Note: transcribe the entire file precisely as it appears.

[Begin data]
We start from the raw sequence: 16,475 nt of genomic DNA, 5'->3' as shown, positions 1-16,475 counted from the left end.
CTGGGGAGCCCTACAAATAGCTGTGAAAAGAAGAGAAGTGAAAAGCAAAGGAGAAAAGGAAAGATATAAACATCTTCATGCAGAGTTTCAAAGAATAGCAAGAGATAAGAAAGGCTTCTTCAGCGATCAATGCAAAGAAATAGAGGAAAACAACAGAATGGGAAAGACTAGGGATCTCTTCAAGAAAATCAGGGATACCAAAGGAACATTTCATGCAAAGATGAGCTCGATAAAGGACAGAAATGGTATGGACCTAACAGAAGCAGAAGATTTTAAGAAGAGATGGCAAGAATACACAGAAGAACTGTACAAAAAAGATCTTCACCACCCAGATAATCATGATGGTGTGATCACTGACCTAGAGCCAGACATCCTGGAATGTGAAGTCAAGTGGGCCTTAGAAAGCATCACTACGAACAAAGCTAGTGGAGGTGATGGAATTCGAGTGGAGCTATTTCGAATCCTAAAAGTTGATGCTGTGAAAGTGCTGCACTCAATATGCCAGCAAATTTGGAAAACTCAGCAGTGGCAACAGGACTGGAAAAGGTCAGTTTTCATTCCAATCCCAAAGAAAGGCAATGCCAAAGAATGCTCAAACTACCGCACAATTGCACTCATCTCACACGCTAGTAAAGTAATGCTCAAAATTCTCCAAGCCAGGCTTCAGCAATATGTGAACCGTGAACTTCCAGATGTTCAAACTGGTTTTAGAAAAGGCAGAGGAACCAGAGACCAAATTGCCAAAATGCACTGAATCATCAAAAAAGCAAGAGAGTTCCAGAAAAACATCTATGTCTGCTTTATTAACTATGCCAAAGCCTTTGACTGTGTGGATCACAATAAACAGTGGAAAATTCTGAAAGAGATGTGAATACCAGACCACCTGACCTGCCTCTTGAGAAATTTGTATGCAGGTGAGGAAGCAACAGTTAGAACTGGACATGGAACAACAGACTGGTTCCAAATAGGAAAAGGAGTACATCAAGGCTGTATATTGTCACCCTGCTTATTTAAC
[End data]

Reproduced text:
We start from the raw sequence: 16,475 nt of genomic DNA, 5'->3' as shown, positions 1-16,475 counted from the left end.
CTGGGGAGCCCTACAAATAGCTGTGAAAAGAAGAGAAGTGAAAAGCAAAGGAGAAAAGGAAAGATATAAACATCTTCATGCAGAGTTTCAAAGAATAGCAAGAGATAAGAAAGGCTTCTTCAGCGATCAATGCAAAGAAATAGAGGAAAACAACAGAATGGGAAAGACTAGGGATCTCTTCAAGAAAATCAGGGATACCAAAGGAACATTTCATGCAAAGATGAGCTCGATAAAGGACAGAAATGGTATGGACCTAACAGAAGCAGAAGATTTTAAGAAGAGATGGCAAGAATACACAGAAGAACTGTACAAAAAAGATCTTCACCACCCAGATAATCATGATGGTGTGATCACTGACCTAGAGCCAGACATCCTGGAATGTGAAGTCAAGTGGGCCTTAGAAAGCATCACTACGAACAAAGCTAGTGGAGGTGATGGAATTCGAGTGGAGCTATTTCGAATCCTAAAAGTTGATGCTGTGAAAGTGCTGCACTCAATATGCCAGCAAATTTGGAAAACTCAGCAGTGGCAACAGGACTGGAAAAGGTCAGTTTTCATTCCAATCCCAAAGAAAGGCAATGCCAAAGAATGCTCAAACTACCGCACAATTGCACTCATCTCACACGCTAGTAAAGTAATGCTCAAAATTCTCCAAGCCAGGCTTCAGCAATATGTGAACCGTGAACTTCCAGATGTTCAAACTGGTTTTAGAAAAGGCAGAGGAACCAGAGACCAAATTGCCAAAATGCACTGAATCATCAAAAAAGCAAGAGAGTTCCAGAAAAACATCTATGTCTGCTTTATTAACTATGCCAAAGCCTTTGACTGTGTGGATCACAATAAACAGTGGAAAATTCTGAAAGAGATGTGAATACCAGACCACCTGACCTGCCTCTTGAGAAATTTGTATGCAGGTGAGGAAGCAACAGTTAGAACTGGACATGGAACAACAGACTGGTTCCAAATAGGAAAAGGAGTACATCAAGGCTGTATATTGTCACCCTGCTTATTTAAC